Rand was Russian by both birth and temperament. Born into a bourgeois Jewish family during the reign of Czar Nicholas II, she was twelve years old when the Bolshevik Revolution overturned her native city, St. Petersburg, and caused her family to flee south, newly impoverished and hungry. Although her characters and themes have always impressed readers as being distinctly American, it was her hatred of Russian tyranny that underlies her best and most famous work. Her followers have often proclaimed that she was born an American in spirit and was merely trapped during her formative years in a dark and alien Slavic land. I have tried to document how Russian and Jewish culture and history color some of the most interesting features of her character and work.

Rand immigrated to America from Soviet Russia in 1926, without much English, to pursue a career in writing. Her early years in America were hard, but not as hard as she later claimed they were. “No one helped me, nor did I think it was anyone’s duty to help me,” she wrote in an afterword to Atlas Shrugged. In fact, many people helped her. I have tracked her relationships with a variety of helpmates and with the influential thinkers and writers of her time.

Rand wanted to be the architect of an American utopia that looked backward to the gilded age of American industrial titans. But like many of her Russian predecessors, she was a far shrewder social critic than she was a visionary. As a deconstructionist of liberal American economic and political assumptions, considered against a background of twentieth-century Russian history, she displayed breathtaking insight and remarkable courage. Whatever one thinks about her positive program of rational selfishness, egoism, and unregulated capitalism, her ability to spot and skewer cowardice, injustice, and hypocrisy is at least as keen and passionate as that of her ideological opposite Charles Dickens.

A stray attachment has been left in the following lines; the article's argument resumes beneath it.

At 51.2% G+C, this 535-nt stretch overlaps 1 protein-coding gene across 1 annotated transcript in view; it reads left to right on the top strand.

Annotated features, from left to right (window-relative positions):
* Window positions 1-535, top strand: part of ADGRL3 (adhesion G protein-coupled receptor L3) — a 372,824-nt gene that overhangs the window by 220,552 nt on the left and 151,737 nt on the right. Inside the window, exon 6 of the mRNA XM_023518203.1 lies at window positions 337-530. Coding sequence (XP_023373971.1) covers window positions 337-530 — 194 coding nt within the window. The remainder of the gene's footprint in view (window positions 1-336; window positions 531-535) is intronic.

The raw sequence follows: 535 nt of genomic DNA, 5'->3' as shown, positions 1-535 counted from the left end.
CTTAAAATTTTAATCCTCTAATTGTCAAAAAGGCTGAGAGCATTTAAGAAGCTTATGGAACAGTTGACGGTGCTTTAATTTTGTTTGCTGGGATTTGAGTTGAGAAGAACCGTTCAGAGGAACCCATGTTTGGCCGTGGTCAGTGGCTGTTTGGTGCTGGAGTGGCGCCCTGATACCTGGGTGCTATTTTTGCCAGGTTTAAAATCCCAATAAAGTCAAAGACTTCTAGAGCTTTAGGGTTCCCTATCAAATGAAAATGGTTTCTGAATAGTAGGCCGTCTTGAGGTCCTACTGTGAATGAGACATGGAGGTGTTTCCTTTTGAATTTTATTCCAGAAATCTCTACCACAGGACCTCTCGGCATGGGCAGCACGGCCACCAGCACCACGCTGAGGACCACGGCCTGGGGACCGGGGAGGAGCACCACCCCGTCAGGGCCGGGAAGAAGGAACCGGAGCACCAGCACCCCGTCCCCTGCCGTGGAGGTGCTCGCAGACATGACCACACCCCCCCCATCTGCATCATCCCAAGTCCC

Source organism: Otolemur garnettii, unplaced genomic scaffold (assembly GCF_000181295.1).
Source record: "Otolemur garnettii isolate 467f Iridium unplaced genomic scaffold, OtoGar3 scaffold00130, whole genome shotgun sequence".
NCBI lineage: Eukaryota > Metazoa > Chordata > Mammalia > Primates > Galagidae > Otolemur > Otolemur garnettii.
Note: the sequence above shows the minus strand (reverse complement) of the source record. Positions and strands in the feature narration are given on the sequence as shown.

Like Dickens, Rand’s art is the art of melodrama. At heart, she was a nineteenth-century novelist illuminating twentieth-century social conflicts. Her novels and the best of her essays are well worth reading now, when issues of wealth and poverty, state power and autonomy, and security and freedom still disturb us.


Because I am not an advocate for Rand’s ideas, I was denied access to the Ayn Rand Papers at the Ayn Rand Institute in Irvine, California, where copies of her unpublished letters and diaries, calendars, photographs, and other documents reside. Nevertheless, I have been able to add much that is new to the record of her life. An exhaustive search of Russian government archives by a Russian research team yielded fascinating new information about her parents’ and forebears’ limited freedom as Jews in the anti-Semitic Russian empire, about her formal education in St. Petersburg and the Crimea, and about her experiences during the Russian Revolution. I listened to half a dozen unpublished tape recordings of speeches, interviews, and lectures presented over the years by archivists at the Ayn Rand Institute and enjoyed unprecedented access to forty hours of taped biographical interviews with Rand conducted by Barbara Branden in the early 1960s, all of which filled in many details of the writer’s childhood and troubled young adulthood. Freedom of Information Act documents cast light on her first years in America and, among other things, helped to explain the timing of her 1929 marriage to her husband, Frank O’Connor. Journalist Jeff Walker and collector Marc Schwalb let me listen to privately recorded interviews with Rand’s friends from the 1920s through the 1970s, many of them now dead, whose comments suggested aspects of Rand’s character that were new to me. I conducted more than fifty interviews with Rand’s still-living, often elderly American relatives, intimates, employees, and adversaries, including three long interviews with her former protégé and lover, Nathaniel Branden. Further insights came from viewing original letters to and about Rand and her followers housed in libraries and archival collections in Hollywood; San Francisco; New York; Washington, D.C.; Auburn, Alabama; Scottsdale, Arizona; Provo, Utah; Bloomington, Indiana; and West Branch, Iowa, and from drafts and galley proofs of Rand’s four novels on file at the Library of Congress.